SPAIN was the second shaky Eurozone sovereign to see slow demand at a bond auction this week, despite the likelihood of heavy buying by the European Central Banking (ECB) in the secondary market.
Following on from Italy’s sale on Tuesday, which saw low levels of buyer interest, Madrid issued €3.62bn (£3.19bn) of five-year bonds, less than the maximum target amount it had planned.
It is not known how much the ECB bought in the secondary market, but the Bank recently restarted its intervention in sovereign bond markets.
It did manage to keep a lid on the cost of Spain’s debt: the average yield investors demanded was 4.5 per cent, compared to 4.9 per cent at a similar sale in July.
The price was above that quoted in the secondary market, however, showing that investors are still reluctant to take on new exposure to the country despite the ECB’s multi-billion-euro purchases. The Bank has now bought over €40bn of Italian and Spanish debt in just two weeks.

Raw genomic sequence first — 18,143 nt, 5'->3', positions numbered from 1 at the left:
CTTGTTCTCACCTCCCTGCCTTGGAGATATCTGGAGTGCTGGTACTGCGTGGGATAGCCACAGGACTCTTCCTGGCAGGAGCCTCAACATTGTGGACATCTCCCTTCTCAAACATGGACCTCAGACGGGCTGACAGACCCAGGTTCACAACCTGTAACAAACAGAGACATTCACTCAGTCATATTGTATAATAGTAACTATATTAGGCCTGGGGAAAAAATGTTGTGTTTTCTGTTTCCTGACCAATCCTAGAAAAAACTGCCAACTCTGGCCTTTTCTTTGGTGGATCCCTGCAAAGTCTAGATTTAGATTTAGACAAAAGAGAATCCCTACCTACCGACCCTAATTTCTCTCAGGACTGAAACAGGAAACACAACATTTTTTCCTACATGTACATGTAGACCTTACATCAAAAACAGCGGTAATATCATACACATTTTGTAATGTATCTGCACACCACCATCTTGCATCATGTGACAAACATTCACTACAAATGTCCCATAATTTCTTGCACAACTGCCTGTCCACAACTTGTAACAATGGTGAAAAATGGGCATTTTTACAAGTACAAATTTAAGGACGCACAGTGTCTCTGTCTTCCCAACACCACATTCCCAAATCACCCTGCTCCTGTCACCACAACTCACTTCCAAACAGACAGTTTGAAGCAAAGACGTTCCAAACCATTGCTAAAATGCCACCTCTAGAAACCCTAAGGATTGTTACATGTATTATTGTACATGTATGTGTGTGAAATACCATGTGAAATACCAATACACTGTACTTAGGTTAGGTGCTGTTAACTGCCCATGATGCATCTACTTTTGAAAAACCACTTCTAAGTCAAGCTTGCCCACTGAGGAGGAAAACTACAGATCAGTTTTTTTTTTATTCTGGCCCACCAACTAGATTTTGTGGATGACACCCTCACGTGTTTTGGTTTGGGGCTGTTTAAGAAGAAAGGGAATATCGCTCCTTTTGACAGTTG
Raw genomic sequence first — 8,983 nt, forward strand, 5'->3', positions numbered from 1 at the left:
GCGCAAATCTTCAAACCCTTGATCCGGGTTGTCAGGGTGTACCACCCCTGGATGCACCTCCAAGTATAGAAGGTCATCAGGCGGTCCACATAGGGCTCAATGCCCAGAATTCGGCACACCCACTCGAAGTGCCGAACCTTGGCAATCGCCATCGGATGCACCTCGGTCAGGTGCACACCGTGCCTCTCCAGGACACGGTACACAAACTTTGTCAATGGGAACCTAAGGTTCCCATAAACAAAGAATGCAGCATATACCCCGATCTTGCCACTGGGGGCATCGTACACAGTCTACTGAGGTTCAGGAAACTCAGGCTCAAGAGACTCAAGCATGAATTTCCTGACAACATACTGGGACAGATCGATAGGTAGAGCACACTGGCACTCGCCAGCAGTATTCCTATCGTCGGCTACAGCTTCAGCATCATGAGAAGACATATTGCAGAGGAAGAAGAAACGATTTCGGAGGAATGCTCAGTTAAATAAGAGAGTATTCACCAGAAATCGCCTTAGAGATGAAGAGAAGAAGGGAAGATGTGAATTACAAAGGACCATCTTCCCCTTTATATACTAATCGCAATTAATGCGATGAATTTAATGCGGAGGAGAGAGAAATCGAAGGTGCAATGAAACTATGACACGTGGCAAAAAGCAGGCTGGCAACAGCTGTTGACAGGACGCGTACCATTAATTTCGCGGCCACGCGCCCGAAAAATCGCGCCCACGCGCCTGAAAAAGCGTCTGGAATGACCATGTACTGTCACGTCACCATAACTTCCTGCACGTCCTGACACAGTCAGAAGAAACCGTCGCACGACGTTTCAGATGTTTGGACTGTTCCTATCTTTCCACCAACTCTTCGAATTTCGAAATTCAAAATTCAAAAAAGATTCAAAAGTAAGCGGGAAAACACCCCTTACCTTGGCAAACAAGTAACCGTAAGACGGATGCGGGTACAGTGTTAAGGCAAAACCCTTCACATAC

Meanwhile, Ireland received positive news from LCH.Clearnet yesterday, as Europe’s biggest clearing house reduced the margin requirement for trading its sovereign bonds from 65 to 55 per cent.
The action was based on a sustained reduction in the spread between the yield of Irish bonds and those of benchmark triple-A debt.
The Centre for Economics and Business Research (CEBR) also declared yesterday that Ireland has finally “turned a corner”.
The consultancy said that exports would drag the country out of the doldrums, but that consumers will continue to suffer. CEBR’s Oliver Hogan said: “Although we are now growing again and growth is likely to accelerate, the party is not about to start again”.